Let’s fast forward to now. Ian’s on the horizon. Was there an emergency plan and how do you feel it was executed?

This wasn’t our first rodeo with a hurricane. Our plan called for a mandatory evacuation which means that we’re in a flood zone with a natural disaster coming and it’s time leave.

I wasn’t around in 1926 but my father-in-law Francis Bailey was, and he recalled how there was water across the island and that’s what brought the end to our agrarian society. The salt water came in washed over the island and poisoned the crops. We transitioned into a destination as word got around that this was a place to visit with a truly unique character. Nature forced us to make decisions as it’s doing now.

But not everyone left, and four people paid with their lives for their decisions. Could we have done anything about that situation given the resources that we put in the post hurricane rescue effort?

We did go door to door, but some people are very protective of their feelings of individuality. When you violate a mandatory evacuation, you put others at risk. You put first responders at risk because we must allocate services to helicopter people out of danger and send SAR teams into unsteady structures. This begs the question of balancing the rights of the individual with the benefit to the community.

Can you explain that viewpoint and put it in the context of an island with a massive hurricane bearing down?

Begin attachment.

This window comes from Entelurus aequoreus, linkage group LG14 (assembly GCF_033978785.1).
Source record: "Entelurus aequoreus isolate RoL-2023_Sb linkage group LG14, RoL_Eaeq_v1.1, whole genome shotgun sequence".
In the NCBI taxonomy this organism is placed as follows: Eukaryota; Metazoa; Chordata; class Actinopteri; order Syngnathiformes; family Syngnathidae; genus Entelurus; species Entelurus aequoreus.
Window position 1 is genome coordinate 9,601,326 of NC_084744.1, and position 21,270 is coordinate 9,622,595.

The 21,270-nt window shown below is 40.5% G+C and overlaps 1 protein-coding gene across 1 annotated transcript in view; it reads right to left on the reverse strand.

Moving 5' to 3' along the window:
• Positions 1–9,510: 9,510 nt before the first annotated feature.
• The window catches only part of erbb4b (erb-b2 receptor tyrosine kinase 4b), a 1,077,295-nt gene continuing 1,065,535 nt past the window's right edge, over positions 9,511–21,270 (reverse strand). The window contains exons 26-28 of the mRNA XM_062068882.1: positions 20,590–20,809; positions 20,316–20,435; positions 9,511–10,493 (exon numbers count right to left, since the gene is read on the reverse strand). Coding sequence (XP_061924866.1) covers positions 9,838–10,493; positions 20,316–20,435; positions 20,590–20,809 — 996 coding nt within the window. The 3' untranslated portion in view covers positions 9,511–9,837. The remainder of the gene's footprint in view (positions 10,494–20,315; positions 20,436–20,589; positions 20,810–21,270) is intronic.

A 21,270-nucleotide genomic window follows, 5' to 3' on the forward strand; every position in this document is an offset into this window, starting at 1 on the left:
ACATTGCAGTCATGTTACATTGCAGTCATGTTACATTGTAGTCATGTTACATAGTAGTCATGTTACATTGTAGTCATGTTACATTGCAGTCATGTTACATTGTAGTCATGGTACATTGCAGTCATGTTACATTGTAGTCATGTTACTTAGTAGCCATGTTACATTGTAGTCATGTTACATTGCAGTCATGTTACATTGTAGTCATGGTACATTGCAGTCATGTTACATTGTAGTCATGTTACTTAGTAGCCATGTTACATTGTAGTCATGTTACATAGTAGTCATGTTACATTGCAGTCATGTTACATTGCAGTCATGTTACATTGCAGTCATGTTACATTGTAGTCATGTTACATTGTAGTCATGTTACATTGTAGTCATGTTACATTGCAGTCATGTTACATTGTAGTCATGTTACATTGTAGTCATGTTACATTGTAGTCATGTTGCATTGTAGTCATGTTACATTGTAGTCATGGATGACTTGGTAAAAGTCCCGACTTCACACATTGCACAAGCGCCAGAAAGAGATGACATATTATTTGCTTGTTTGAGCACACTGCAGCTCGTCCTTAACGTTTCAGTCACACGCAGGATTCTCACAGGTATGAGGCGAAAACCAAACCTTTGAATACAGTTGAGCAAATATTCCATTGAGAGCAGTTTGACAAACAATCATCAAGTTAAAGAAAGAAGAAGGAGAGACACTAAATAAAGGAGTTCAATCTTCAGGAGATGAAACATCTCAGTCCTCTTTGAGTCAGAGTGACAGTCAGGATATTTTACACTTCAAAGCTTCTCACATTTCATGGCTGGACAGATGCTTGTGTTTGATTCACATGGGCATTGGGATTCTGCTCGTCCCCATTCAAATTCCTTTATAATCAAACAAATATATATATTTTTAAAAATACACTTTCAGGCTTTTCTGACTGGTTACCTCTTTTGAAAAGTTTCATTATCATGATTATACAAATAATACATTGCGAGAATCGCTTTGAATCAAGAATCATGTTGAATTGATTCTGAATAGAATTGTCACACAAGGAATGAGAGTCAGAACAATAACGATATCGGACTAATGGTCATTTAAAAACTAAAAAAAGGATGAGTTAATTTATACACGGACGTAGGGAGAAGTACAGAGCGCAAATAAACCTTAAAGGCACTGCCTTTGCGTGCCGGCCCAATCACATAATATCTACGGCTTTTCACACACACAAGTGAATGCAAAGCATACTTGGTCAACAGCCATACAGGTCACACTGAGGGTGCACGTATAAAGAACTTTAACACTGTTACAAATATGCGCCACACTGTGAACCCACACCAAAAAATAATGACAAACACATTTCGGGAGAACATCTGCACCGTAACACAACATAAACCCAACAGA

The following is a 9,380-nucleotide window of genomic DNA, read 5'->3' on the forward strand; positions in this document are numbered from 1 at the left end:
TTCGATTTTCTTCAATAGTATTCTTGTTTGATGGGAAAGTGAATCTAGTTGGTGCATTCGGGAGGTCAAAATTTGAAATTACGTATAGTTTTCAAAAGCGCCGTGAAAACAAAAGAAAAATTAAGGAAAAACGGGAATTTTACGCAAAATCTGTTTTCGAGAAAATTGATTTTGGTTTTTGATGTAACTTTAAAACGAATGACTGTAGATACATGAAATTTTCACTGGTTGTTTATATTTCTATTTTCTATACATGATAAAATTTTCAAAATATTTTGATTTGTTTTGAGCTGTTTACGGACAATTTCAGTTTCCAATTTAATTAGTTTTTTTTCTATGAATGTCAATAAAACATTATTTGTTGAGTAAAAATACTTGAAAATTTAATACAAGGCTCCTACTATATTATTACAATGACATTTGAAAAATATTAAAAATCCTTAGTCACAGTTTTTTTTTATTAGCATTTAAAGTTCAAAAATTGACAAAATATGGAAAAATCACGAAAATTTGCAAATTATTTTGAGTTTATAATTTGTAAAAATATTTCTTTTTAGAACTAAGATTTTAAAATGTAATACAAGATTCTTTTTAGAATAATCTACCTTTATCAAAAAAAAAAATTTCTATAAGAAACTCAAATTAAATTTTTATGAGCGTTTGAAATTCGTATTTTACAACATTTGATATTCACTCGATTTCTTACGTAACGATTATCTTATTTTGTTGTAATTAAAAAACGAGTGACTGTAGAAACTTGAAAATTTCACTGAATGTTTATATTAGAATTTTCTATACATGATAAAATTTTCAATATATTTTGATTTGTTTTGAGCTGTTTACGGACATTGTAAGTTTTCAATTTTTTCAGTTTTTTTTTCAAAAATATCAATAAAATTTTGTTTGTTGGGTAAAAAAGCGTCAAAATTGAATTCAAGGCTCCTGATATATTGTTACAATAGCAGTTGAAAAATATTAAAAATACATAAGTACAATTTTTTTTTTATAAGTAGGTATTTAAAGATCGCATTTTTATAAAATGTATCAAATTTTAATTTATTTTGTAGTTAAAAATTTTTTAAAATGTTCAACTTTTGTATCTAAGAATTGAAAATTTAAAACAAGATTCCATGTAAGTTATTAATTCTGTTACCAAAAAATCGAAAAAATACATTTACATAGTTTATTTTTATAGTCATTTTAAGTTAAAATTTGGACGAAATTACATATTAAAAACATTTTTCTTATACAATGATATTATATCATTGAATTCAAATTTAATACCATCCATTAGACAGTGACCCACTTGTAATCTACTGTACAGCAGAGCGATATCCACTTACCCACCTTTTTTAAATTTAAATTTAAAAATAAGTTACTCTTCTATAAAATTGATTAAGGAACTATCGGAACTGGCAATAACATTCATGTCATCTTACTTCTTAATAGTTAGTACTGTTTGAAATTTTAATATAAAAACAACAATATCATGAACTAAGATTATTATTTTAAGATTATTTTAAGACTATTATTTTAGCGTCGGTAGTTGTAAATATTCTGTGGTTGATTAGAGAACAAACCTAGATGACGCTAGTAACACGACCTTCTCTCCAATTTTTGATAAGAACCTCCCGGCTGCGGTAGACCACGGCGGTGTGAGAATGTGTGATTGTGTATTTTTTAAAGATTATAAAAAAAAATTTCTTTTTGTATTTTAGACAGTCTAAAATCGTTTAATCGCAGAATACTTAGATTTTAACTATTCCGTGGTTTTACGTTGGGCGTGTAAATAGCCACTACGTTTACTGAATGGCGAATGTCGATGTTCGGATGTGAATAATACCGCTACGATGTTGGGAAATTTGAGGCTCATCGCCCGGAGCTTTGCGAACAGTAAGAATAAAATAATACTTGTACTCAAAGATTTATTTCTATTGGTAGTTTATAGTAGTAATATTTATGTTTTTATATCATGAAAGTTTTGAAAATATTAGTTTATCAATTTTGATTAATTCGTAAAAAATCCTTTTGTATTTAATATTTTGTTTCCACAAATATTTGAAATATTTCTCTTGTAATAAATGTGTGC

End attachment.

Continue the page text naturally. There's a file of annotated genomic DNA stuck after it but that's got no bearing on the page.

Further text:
I’ll take you back to hurricane Irma, which was coming ashore and was forecast to be a category five with a 12-to-15-foot storm surge which didn’t materialize. This time we got our clock cleaned. I’ve spoken to many folks that stayed on the island and wish they hadn’t and just as many who would stay through it again.

So how do we protect our citizens from their own hubris?

We already have a law in place, and it worked pretty well. Most people left home and all of our guest and visitors that we know of left the island. The folks that live in affordable housing have it written into their lease they must leave the island or risk losing their housing allowance. I think the answer is education. We need to use the example of what happened on September 28th as a lesson in how bad it can be, and by the way it can get worse. You’re looking at a guy who lost everything. Just look across the street at the store, and I’m far from alone.

So let’s bring this full circle, what did we learn and what are we going to do differently?